Mexican truckers have filed a lawsuit against the United States seeking $6 billion in compensation for losses they claim to have suffered since Washington banned them from crossing the border in violation of a trade pact, an attorney said Tuesday.

Mexico's National Cargo Transportation Association, or Canacar, filed the lawsuit representing 4,500 trucking companies, said Pedro Ojeda, the group's lawyer.

Ojeda said Canacar filed an arbitration notice with the U.S. State Department under the North American Free Trade Agreement in April.

"This is to demand equal treatment and reciprocity because our industry is suffering," Ojeda said.

The U.S. was required under NAFTA to grant Mexican trucks full access to its highways by January 2000, but opposition from U.S. labor unions and consumer groups led U.S. legislators to delay the opening until a pilot program allowing some trucks across was instituted in 2007.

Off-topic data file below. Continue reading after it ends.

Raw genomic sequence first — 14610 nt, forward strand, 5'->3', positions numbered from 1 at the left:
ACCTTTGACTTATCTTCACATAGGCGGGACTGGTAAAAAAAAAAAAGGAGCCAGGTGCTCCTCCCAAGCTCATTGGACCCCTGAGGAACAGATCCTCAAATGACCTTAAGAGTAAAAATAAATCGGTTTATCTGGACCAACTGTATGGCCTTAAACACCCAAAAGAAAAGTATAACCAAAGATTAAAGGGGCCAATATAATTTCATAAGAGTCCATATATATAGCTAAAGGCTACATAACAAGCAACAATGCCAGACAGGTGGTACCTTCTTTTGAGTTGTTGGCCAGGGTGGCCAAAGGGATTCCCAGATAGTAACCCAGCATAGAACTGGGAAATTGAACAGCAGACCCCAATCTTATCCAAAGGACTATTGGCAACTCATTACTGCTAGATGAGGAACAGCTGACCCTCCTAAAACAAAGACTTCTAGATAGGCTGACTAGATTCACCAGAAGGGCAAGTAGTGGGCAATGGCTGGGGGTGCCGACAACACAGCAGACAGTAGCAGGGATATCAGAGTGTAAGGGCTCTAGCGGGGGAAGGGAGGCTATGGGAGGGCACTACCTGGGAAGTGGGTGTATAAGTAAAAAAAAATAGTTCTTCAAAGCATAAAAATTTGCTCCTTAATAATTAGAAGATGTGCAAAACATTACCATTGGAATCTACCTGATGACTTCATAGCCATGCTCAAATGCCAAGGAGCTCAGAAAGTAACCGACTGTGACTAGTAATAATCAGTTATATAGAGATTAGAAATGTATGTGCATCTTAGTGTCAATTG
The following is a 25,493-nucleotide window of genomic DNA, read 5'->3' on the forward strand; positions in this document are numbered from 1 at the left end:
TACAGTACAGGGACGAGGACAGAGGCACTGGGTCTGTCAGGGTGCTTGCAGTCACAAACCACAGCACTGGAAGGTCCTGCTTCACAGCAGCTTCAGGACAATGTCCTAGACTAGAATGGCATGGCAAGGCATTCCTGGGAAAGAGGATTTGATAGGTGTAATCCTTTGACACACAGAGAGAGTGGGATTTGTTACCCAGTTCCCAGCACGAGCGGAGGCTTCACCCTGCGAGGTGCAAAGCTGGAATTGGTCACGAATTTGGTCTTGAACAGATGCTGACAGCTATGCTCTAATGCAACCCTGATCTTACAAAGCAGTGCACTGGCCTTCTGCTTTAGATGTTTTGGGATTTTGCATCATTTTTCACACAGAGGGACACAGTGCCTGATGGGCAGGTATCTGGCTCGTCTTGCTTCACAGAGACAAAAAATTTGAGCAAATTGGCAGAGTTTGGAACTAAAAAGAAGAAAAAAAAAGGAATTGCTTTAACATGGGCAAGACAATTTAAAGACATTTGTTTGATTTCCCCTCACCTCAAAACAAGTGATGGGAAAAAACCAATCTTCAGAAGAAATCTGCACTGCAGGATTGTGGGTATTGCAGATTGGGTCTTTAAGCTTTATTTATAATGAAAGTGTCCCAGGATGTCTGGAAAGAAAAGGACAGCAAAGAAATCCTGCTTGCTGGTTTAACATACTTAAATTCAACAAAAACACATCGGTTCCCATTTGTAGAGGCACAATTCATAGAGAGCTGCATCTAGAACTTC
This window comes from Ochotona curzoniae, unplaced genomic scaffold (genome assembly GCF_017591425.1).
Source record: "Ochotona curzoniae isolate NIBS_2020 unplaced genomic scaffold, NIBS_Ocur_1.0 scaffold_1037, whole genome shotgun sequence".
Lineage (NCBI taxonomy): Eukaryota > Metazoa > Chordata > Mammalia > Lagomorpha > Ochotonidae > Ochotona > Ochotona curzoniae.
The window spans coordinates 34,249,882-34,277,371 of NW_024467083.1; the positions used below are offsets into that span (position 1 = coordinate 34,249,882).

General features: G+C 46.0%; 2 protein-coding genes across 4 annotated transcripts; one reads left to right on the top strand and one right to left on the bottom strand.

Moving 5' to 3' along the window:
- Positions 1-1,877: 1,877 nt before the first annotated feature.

The Teamsters union, U.S. consumer groups and independent insurers have warned that Mexican trucks are unsafe and lobbied Congress to keep them out. Many unions also voiced fears that U.S. drivers would lose work if lower-paid Mexican truckers were allowed to carry goods across the United States.

In March, President Barack Obama signed a spending bill that included a ban on spending for the pilot program. Mexico retaliated by imposing tariffs of 10 percent to 45 percent on dozens of U.S. exports ranging from fruit and wine to washing machines.

Obama has asked the office of the U.S. Trade Representative to work with the Department of Transportation, the State Department and Congress to create a new program.